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Humankind responsible for climate change
Published on 7 Jan. 2010 10:27 PM IST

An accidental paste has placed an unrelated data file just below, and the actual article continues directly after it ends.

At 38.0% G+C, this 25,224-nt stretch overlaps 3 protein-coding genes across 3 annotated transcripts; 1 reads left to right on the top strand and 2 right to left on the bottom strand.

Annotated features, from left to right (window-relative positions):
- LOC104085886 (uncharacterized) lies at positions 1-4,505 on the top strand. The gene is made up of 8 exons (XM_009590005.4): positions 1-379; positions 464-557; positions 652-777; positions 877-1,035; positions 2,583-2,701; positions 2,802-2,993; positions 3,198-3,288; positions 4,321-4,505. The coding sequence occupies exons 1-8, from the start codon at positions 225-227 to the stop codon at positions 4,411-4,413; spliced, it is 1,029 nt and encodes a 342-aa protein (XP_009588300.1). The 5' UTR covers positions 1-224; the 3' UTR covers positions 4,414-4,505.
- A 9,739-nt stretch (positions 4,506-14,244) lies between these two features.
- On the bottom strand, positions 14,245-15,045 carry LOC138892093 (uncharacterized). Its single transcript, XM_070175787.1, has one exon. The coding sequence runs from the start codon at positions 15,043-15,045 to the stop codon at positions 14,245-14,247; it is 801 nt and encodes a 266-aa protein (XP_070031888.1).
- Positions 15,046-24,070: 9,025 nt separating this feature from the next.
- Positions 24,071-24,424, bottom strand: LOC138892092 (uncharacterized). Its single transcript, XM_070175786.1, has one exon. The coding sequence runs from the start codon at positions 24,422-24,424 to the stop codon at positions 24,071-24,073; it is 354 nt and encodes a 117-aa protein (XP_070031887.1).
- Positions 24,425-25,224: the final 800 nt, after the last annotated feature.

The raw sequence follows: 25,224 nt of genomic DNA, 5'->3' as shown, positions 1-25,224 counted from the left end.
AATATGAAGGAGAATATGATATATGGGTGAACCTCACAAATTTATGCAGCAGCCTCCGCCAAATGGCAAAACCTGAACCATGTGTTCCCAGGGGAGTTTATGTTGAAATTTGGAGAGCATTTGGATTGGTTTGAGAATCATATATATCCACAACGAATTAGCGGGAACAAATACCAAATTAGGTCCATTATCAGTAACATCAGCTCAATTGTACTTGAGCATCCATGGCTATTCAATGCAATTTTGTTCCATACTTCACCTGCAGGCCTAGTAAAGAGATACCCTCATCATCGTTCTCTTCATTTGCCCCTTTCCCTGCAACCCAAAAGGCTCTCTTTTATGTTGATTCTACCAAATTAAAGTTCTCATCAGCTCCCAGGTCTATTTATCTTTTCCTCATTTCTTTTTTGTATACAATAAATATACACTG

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India’s top farm scientist M.S. Swaminathan holds humankind solely responsible for global warming causing climatic changes. “Global warming is anthropogenic (man-made) and not caused by nature. Man is solely responsible for whatever is happening in the earth’s atmosphere,” Swaminathan, considered father of India’s first green revolution, told IANS in an interview on the margins of the 97th Indian Science Congress (ISC2010) here Thursday. “Burning of fossil fuels such as coal, oil and natural gas over the last two centuries for industrial production, transportation and heating, largely by the developed countries, has led to increase in the concentration of green house gases (GHGs), mainly carbon dioxide, in the atmosphere and warming of the earth by a degree,” the noted scientist said. The cataclysmic climatic changes being witnessed are a result of the GHG emissions, affecting farm output, causing frequent droughts and floods and a gradual rise in the sea level. “With 20 tonnes per capita, the US emits 25 times more GHGs than India, which is ranked fourth in the list of world’s top 15 polluting countries. It is followed by other developed countries and China,” Swaminathan, a lawmaker in Indian Parliament (Rajya Sabha), pointed out. Noting that low carbon intensity economy was the way ahead to reduce GHG emission, Swaminathan said green technologies would help in restoring the delicate balance in the earth’s atmosphere. In the Indian context, the noted scientist said climate change would impact food and water security, as grains such as wheat are climate sensitive while rice is climate resistant. “In the absence of scientific data, we may have to study the impact of climate change area by area for evolving measures to protect crops. Similarly, we need to study what effect climate change will have on milk production, as there is no data on how it will impact cattle,” Swaminathan averred. Advocating a twin strategy to ensure food and water security, Swaminathan said through anticipatory research the country could mitigate hardships arising out of adverse impact of climate change by collecting data and preparing action plans. Similarly, by involving local people in the rural and urban areas, participatory research can be undertaken through traditional methods of farming and preservation of water bodies. “The 127 agro-climate zones across the country should be converted into research and development (R&D) centres for training people in facing climate risks such as droughts and floods, sea erosion and melting of the Himalayan glaciers,” Swaminathan asserted. Noting that food riots had already broken out in 57 nations the world over last year, the rice expert said grain production had to be drastically stepped up to bridge the demand-supply gap in the country and sustain the public distribution system. “China’s annual food grain production is 500 million tonnes as against 220 million tonnes per annum in India. To secure food for all, we have to double the production by 2025 when our population is projected to be around 1.3 billion from 1.1 billion currently,” the octogenarian scientist reiterated. Regretting that the government was yet to act on the recommendations of the National Commission on Farmers’ report prepared under his chairmanship, Swaminathan said it would be difficult to usher in the second green revolution in the country without drastic changes in the farm sector from land to market or mouth. “Hunger is rising and far more widespread than is believed. The situation has turned worse with food inflation remaining high. Where do the poor go and what will they eat when basic items such as pulses, wheat, rice, sugar, potatoes and onions are beyond their reach?” he questioned. Referring to three other challenges - nutrition deficiency, water and energy scarcity and preservation of biodiversity, Swaminathan said if measures were not initiated now, the country would have climate refugees migrating from regions with adverse climate. “A rise in sea level as noticed in the last five years will force people in the coastal areas to shift to the interiors, putting pressure on scarce land and other resources,” the eminent scientist prophesied.

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